New junior categories for WoolOn fashion awards
New junior categories for WoolOn fashion awards

18 July 2024, 5:30 PM

This year’s WoolOn creative fashion event is attracting some big names, with Nom*d owner Margi Robertson and Christina Grant from Perriam part of the judging team for the first time.Being held at the Alexandra Bowling Club, the August 31 gala awards event is almost a sell-out, but tickets are still available for the matinee reveal show.This year organisers are also celebrating 20 years of WoolOn, and have introduced a new award to encourage the younger generations to get creative with wool.The Under 13 School Designer Award invites anyone in primary or intermediate school to enter their wearable wool fashion creation, and provides a promotional platform for its future designers. The addition of the Matinee Reveal event on the afternoon of Saturday August 31 coincides with WoolOn's efforts to appeal to a wider age range. The event will celebrate both the Under 18 and Under 13 designers as well as show a full run through of all the entries in every design category.Event coordinator Jamie Richards said encouraging young talent is vital for the future of fashion design and for the future of wool advocacy and the environment. “We want as many schools as possible to encourage their pupils to enter a creation. For those simply looking to have some fun, we also have the Pink Wool Plaster Challenge using bright pink wool plasters donated by Wool Aid NZ."Anyone wanting to enter their fashion design has until July 31 to submit an expression of interest via the WoolOn website. Those interested in the Pink Wool Plaster Challenge can contact the WoolOn team to request a supply of plasters. “But be quick if you want your designs to stick.”Returning judge Liz Mitchell makes up the third person on the panel, alongside Robertson who has been involved in the Eden Hore collection, and Grant who grew up amidst merino farming heritage on Bendigo Station, before starting her Perriam fashion label.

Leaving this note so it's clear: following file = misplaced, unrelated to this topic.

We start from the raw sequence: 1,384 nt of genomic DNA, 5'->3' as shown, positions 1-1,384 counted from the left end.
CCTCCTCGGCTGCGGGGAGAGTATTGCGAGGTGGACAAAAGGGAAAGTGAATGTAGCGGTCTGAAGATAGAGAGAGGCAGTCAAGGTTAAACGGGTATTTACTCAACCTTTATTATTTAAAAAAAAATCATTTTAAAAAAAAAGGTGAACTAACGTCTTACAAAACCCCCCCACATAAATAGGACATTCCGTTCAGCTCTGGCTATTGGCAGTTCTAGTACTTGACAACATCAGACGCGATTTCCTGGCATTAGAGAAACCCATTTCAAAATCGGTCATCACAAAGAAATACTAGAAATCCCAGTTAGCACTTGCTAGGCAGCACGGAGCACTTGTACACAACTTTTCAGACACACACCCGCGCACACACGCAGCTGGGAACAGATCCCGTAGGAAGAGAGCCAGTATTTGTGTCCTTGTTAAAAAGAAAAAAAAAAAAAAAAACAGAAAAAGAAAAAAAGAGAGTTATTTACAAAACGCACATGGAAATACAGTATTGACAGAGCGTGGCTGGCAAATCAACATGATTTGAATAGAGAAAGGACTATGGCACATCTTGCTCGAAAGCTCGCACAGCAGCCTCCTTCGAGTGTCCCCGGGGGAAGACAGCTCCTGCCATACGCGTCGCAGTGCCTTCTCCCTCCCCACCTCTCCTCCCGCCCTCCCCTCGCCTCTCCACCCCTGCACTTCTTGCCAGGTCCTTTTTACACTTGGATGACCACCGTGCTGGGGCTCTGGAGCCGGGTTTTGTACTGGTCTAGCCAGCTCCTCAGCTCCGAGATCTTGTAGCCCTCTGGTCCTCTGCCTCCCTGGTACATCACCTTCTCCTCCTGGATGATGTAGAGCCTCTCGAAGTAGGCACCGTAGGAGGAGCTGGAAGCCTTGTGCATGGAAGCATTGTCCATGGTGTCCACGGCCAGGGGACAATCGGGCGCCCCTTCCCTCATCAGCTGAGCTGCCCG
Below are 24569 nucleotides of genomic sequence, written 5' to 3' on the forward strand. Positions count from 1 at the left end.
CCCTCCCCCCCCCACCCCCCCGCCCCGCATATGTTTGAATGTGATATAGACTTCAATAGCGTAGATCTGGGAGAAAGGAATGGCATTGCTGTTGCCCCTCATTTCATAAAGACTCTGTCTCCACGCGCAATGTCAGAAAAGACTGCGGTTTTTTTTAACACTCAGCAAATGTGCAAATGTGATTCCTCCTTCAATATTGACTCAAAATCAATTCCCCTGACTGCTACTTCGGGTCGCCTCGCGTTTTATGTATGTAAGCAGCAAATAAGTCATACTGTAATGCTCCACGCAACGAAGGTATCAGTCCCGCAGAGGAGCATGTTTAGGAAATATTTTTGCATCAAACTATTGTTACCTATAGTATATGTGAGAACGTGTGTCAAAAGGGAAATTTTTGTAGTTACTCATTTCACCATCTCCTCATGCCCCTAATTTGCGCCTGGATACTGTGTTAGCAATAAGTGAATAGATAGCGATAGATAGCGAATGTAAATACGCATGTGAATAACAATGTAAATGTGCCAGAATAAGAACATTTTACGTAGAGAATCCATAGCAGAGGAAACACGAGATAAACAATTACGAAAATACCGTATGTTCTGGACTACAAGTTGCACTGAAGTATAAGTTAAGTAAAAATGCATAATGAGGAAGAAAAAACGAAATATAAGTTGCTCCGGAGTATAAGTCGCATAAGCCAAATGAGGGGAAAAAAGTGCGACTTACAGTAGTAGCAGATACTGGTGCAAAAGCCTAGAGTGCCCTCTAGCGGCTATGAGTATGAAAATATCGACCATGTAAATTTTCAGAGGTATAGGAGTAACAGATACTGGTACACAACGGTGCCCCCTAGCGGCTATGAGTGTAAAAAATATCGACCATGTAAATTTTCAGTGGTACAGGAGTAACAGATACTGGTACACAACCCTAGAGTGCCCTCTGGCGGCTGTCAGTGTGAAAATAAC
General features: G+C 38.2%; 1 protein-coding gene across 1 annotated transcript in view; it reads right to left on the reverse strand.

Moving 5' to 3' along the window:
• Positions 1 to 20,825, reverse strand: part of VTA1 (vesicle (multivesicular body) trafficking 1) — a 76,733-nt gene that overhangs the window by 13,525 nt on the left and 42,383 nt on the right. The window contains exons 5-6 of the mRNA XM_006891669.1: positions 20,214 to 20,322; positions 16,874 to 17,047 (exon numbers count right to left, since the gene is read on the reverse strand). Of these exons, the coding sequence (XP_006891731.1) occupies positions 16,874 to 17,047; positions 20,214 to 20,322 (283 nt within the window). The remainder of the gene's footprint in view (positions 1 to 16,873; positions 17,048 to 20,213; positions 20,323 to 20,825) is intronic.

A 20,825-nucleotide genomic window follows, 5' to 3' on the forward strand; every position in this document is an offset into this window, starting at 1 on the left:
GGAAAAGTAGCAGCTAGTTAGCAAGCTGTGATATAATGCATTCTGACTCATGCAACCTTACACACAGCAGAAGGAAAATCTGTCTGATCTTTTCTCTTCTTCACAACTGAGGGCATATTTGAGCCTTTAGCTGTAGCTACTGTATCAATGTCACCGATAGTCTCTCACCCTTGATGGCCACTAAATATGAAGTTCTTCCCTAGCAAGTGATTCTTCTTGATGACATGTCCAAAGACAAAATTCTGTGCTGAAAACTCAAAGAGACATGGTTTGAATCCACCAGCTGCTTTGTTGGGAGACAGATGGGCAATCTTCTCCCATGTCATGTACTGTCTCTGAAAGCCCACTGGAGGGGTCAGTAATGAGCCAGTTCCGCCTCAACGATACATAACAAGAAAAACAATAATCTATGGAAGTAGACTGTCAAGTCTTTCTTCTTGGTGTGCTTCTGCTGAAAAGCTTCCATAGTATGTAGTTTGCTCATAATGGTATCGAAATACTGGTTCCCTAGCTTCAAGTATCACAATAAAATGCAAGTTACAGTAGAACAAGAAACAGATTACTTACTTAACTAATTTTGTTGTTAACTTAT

Otago Regional Council meeting moves inland
Otago Regional Council meeting moves inland

18 July 2024, 5:15 PM